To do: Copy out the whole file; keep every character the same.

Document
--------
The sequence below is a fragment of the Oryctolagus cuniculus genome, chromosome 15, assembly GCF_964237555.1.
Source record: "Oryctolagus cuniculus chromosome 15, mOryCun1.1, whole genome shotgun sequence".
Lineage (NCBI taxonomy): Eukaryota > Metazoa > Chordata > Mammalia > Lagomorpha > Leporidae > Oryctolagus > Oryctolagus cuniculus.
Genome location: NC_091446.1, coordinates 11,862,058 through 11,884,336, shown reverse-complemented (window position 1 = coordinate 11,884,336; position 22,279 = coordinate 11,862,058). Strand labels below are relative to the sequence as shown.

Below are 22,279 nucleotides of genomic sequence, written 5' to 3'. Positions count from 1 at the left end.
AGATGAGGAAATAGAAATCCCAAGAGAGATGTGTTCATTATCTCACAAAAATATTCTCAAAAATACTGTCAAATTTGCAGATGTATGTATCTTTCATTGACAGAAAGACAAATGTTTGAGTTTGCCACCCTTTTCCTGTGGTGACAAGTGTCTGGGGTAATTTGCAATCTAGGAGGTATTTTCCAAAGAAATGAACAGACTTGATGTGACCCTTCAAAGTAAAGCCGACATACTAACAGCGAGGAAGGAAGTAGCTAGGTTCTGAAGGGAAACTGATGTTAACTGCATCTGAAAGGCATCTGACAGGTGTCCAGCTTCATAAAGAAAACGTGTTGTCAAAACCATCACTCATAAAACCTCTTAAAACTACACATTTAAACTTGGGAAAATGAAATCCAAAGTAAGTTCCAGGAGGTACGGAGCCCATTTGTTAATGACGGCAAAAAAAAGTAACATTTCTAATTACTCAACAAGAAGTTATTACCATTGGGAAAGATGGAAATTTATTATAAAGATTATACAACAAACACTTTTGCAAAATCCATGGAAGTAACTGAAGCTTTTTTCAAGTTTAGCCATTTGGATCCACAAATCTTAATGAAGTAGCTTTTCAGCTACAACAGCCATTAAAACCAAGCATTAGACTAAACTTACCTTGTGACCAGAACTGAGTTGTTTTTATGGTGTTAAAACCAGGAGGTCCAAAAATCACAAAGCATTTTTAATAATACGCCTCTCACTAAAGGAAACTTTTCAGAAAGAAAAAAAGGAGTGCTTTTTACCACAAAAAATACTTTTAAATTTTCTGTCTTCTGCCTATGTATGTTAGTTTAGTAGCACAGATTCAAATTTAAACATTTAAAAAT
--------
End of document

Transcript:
The sequence below is a fragment of the Oryctolagus cuniculus genome, chromosome 15, assembly GCF_964237555.1.
Source record: "Oryctolagus cuniculus chromosome 15, mOryCun1.1, whole genome shotgun sequence".
Lineage (NCBI taxonomy): Eukaryota > Metazoa > Chordata > Mammalia > Lagomorpha > Leporidae > Oryctolagus > Oryctolagus cuniculus.
Genome location: NC_091446.1, coordinates 11,862,058 through 11,884,336, shown reverse-complemented (window position 1 = coordinate 11,884,336; position 22,279 = coordinate 11,862,058). Strand labels below are relative to the sequence as shown.

Below are 22,279 nucleotides of genomic sequence, written 5' to 3'. Positions count from 1 at the left end.
AGATGAGGAAATAGAAATCCCAAGAGAGATGTGTTCATTATCTCACAAAAATATTCTCAAAAATACTGTCAAATTTGCAGATGTATGTATCTTTCATTGACAGAAAGACAAATGTTTGAGTTTGCCACCCTTTTCCTGTGGTGACAAGTGTCTGGGGTAATTTGCAATCTAGGAGGTATTTTCCAAAGAAATGAACAGACTTGATGTGACCCTTCAAAGTAAAGCCGACATACTAACAGCGAGGAAGGAAGTAGCTAGGTTCTGAAGGGAAACTGATGTTAACTGCATCTGAAAGGCATCTGACAGGTGTCCAGCTTCATAAAGAAAACGTGTTGTCAAAACCATCACTCATAAAACCTCTTAAAACTACACATTTAAACTTGGGAAAATGAAATCCAAAGTAAGTTCCAGGAGGTACGGAGCCCATTTGTTAATGACGGCAAAAAAAAGTAACATTTCTAATTACTCAACAAGAAGTTATTACCATTGGGAAAGATGGAAATTTATTATAAAGATTATACAACAAACACTTTTGCAAAATCCATGGAAGTAACTGAAGCTTTTTTCAAGTTTAGCCATTTGGATCCACAAATCTTAATGAAGTAGCTTTTCAGCTACAACAGCCATTAAAACCAAGCATTAGACTAAACTTACCTTGTGACCAGAACTGAGTTGTTTTTATGGTGTTAAAACCAGGAGGTCCAAAAATCACAAAGCATTTTTAATAATACGCCTCTCACTAAAGGAAACTTTTCAGAAAGAAAAAAAGGAGTGCTTTTTACCACAAAAAATACTTTTAAATTTTCTGTCTTCTGCCTATGTATGTTAGTTTAGTAGCACAGATTCAAATTTAAACATTTAAAAAT